The Bookie’s Son
by Andrew Goldstein
Fiction — (Adult)
(sixoneseven) books, May 2012
From the back cover:
The year is 1960 and the place is the Bronx. All twelve-year-old Ricky Davis wants to do is play stickball with his friends and flirt with the building super’s daughter. But when his father crosses gangster Nathan Glucksman and goes into hiding, Ricky has to take over his father’s bookie business and figure out a way to pay back his debt–before the gangsters make good on their threats. Meanwhile, Ricky’s mother, Pearl, a fading beauty of failed dreams, plots to raise the money by embezzling funds from one of her boss’s clients: Elizabeth Taylor.
Fast-paced, engrossing and full of heart, The Bookie’s Son paints the picture of a family forced to decide just how much they’re willing to sacrifice for each other–and at what cost.
Ricky Davis’ father (Harry) is a bookie for Nathan Glucksman, a notorious gangster in the Bronx with two notorious henchmen. When one of Harry’s collections doesn’t go as planned, Harry finds himself giving away Glucksman’s money to a Jewish tailor instead of collecting what the tailor already owes. When Glucksman doesn’t get his money and finds out what Harry has done, Harry is forced to go into hiding, leaving Ricky to handle the bookie business and worry about how his family is going to come up with the money before Glucksman decides to kill his father. As a twelve-year-old Jewish boy, Ricky is also studying for his upcoming Bar Mitzvah during which he will become a man; but Ricky is forced to grow up and become a man sooner than his thirteenth birthday because of the situation his father has gotten the whole family into.
The Davises live in a small apartment in a relatively poor community in the Bronx. In addition to Ricky and his parents, his maternal grandmother also lives in the apartment (and she can be pretty hilarious); she’s the one who does the cooking and looks after Ricky while his parents are at work. Ricky’s parents don’t make a lot of money–and they owe thousands of dollars to Glucksman–but they still consider themselves the best family in their neighborhood and they put on a good show of being better off than they are. There is a lot of tension in the family due to dreams deferred, but when push comes to shove, they are loyal to one another and they do what they can to help each other out. I don’t know if any of this story comes from things Goldstein may have experienced in his own life as a boy, but he sure does a good job of describing what it must feel like for a family to be in this kind of situation. I didn’t just read about the Davis family’s anxiety, I felt it.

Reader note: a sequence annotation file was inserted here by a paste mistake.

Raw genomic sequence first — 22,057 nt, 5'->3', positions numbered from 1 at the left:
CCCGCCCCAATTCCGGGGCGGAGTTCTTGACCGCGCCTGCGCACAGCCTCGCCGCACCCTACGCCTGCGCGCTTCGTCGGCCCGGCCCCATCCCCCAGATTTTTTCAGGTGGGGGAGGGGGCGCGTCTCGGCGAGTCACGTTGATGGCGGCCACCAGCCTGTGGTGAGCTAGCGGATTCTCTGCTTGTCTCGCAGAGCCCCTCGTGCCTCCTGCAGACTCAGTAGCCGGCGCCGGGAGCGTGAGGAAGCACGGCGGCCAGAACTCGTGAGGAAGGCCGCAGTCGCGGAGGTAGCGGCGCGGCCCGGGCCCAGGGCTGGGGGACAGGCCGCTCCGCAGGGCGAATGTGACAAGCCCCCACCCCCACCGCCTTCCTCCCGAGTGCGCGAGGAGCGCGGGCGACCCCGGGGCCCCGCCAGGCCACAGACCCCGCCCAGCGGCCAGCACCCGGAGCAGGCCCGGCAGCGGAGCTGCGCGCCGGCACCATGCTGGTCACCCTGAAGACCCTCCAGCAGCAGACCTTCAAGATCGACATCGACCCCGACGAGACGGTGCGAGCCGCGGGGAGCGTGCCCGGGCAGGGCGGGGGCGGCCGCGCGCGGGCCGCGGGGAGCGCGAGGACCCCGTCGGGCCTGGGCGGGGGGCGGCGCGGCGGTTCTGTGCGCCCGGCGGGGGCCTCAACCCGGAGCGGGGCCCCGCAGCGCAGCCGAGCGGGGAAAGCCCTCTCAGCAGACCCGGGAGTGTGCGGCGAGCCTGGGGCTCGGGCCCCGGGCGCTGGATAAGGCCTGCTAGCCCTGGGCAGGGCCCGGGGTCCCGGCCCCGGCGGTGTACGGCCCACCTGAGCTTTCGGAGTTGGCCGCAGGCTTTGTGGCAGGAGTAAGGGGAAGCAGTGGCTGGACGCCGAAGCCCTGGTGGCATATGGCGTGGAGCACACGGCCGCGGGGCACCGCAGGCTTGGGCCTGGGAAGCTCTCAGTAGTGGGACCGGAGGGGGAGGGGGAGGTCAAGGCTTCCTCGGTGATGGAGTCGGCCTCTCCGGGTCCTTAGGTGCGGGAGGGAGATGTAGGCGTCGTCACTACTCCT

The characters are well written, too, and I especially like Ricky’s grandmother with her old world Jewish ways, ideas, and mannerisms. Even though the story has serious roots, Ricky’s grandmother brings some much-needed–although not necessarily intended–humor to the book that lightens the mood a bit and keeps the story from becoming too depressing. Goldstein obviously remembers what it’s like to be a pre-adolescent boy, because Ricky is a very believable, sympathetic character. That poor kid is dealing with so much in his life at twelve years old: taking over his father’s bookie business, worrying about money, worrying about his family being hurt or killed, not wanting to embarrass his family at his Bar Mitzvah, dealing with pre-adolescent confusion concerning sex, and not being as tough as he’d like to be in the face of physical confrontation (although he’s tougher than he thinks).
Goldstein knows how to write a good, heartfelt story, and The Bookie’s Son is an enjoyable read. Recommended.
(To learn more about Andrew Goldstein, please visit his author website.)
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I received a copy of this book from the author, through TLC Book Tours, in exchange for an honest review.